I have described the Sundance as a “Sea of Squid.” With so many belemnites swimming around it should be no surprise that there were larger predators around to take advantage of all that calamari. Nowadays those numbers of cephalopods would be exploited by seals, dolphins and whales but 160 million years ago none of those creatures had been invented yet. Instead, the top predators of the Sundance Sea were reptiles.
Perhaps the most recognizable of all Jurassic marine reptiles were the plesiosaurs. A plesiosaur had four flippers, a long neck and a small head. Some people think the Loch Ness monster is a plesiosaur. I am not one of those people.
The plesiosaur found in the Sundance is a little beast called Tatenectes laramiensis – the genus name honors the Tate family who founded the geology museum here in Casper and the species name recognizes the town of Laramie, Wyoming – “Nectes” means “diver.” Some plesiosaurs, like the ridiculously long-necked Elasmosaurus from the Niobrara Chalk in Kansas were up to 14 meters long – the length of a grey whale. Tatenectes was a much more modest beast, only 2 meters long on the average. It could fit in your bathtub! I wouldn’t recommend taking a bath while it’s in there, though – it had very sharp teeth.
Another reptile found in the Sundance is the ichthyosaur Baptanodon. Some paleontologists think our ichthyosaur actually belongs in the European genus Ophthalmosaurus but they’re wrong. Ichthyosaurs were reptiles shaped almost exactly like a shark or a swordfish, hence the name, which means “fish-lizard.” Most ichthyosaurs averaged a couple of meters in length but some really big vertebra found near Alcova Lake are suggesting an animal the size of a pilot whale.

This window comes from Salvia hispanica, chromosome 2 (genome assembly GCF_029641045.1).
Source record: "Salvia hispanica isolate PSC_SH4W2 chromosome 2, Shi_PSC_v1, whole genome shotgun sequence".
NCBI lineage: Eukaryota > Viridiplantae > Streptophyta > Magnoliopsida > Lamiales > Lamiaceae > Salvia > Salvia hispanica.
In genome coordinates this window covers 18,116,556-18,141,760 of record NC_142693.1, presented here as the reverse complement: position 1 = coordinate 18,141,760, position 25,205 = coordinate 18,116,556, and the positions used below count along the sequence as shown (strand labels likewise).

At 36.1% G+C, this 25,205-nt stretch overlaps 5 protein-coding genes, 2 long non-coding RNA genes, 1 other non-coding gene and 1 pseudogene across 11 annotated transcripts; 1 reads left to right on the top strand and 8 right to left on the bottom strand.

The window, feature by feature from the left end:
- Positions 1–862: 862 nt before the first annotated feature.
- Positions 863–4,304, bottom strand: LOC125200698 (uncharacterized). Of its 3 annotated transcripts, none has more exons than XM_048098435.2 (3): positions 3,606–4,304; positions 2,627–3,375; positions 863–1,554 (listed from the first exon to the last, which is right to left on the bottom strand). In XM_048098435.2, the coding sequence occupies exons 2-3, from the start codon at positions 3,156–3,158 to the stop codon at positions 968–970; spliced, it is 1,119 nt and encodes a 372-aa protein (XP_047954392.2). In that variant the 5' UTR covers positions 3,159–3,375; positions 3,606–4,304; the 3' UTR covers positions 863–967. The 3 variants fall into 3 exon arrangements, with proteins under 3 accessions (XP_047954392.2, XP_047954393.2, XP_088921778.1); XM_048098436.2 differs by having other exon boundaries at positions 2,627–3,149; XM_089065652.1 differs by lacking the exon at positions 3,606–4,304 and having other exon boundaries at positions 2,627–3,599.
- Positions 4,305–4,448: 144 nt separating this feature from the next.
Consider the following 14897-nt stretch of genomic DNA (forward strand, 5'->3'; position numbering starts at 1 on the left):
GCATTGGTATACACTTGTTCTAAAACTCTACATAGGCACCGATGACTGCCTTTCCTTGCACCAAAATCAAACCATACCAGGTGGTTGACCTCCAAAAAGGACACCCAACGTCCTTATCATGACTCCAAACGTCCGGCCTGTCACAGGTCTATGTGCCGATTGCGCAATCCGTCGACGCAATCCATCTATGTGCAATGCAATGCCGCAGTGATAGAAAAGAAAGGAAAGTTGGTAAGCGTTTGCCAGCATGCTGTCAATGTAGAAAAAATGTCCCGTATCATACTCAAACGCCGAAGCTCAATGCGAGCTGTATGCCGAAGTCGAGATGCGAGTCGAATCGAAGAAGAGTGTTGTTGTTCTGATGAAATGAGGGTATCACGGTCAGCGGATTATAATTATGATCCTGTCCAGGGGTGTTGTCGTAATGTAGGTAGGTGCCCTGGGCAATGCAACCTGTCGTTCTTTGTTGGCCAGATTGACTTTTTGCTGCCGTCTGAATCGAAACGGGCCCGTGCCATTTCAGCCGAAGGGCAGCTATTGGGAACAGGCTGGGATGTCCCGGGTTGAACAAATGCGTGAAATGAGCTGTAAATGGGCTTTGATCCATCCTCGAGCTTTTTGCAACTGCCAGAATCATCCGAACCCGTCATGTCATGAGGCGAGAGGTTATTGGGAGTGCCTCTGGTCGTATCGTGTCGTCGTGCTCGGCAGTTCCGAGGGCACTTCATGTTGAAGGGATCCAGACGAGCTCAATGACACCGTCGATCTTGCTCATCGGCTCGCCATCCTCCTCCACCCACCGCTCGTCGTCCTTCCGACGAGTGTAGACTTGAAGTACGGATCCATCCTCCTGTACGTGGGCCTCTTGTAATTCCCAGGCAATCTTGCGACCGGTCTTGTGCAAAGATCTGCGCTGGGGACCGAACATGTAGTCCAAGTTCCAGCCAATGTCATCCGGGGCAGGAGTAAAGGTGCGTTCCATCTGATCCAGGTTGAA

But the top predator of the Sundance overshadowed all of the others – the mysterious Sundance pliosaur. Unlike an elasmosaur, a pliosaur had a big head and a short neck. One species, Liopleurodon ferox from the Lias of England, had teeth just as big as those of Tyrannosaurus rex.
In 1895, Wyoming paleontologist Wilbur Knight found a pliosaur flipper in the Gas Hills of Fremont County. And what a flipper! It was 2½ meters long, making it the biggest pliosaur flipper ever found in North America. Sadly, Knight never found the skeleton of this monster and neither did anyone else – to this day it’s just known from the single flipper and a few other fragments. Knight named his find Megalneusaurus rex, which means “big swimming lizard king.” If it was built to the same proportions as the other pliosaurs, Megalneusaurus would have massed around 10 tons in life – almost twice the weight of a Tyrannosaurus! In most pliosaurs the head is about the same length as the flipper, so if the skull of Megalneusaurus is ever found it’ll be over 8 feet long – bigger than a T. rex skull with jaws broad enough to swallow an adult human like a raw oyster.
If you ever invent time travel and go back to visit the Jurassic Period, do yourself a favor: Don’t go in the ocean.
Coming up at the Tate: The Spring Lecture Series continues. Next up, at 7 p.m. on April 17 Dr. Doug Owsley, division head of physical anthropology at the Smithsonian Museum of Natural History, will talk about forensic archeology and its uses on both ancient bodies such as the Kennewick Man, and its uses in more modern events including the Waco tragedy and American Airlines flight 77. The presentation is free and open to the public and will take place in Durham Auditorium, located in Aley Hall on the Casper College campus.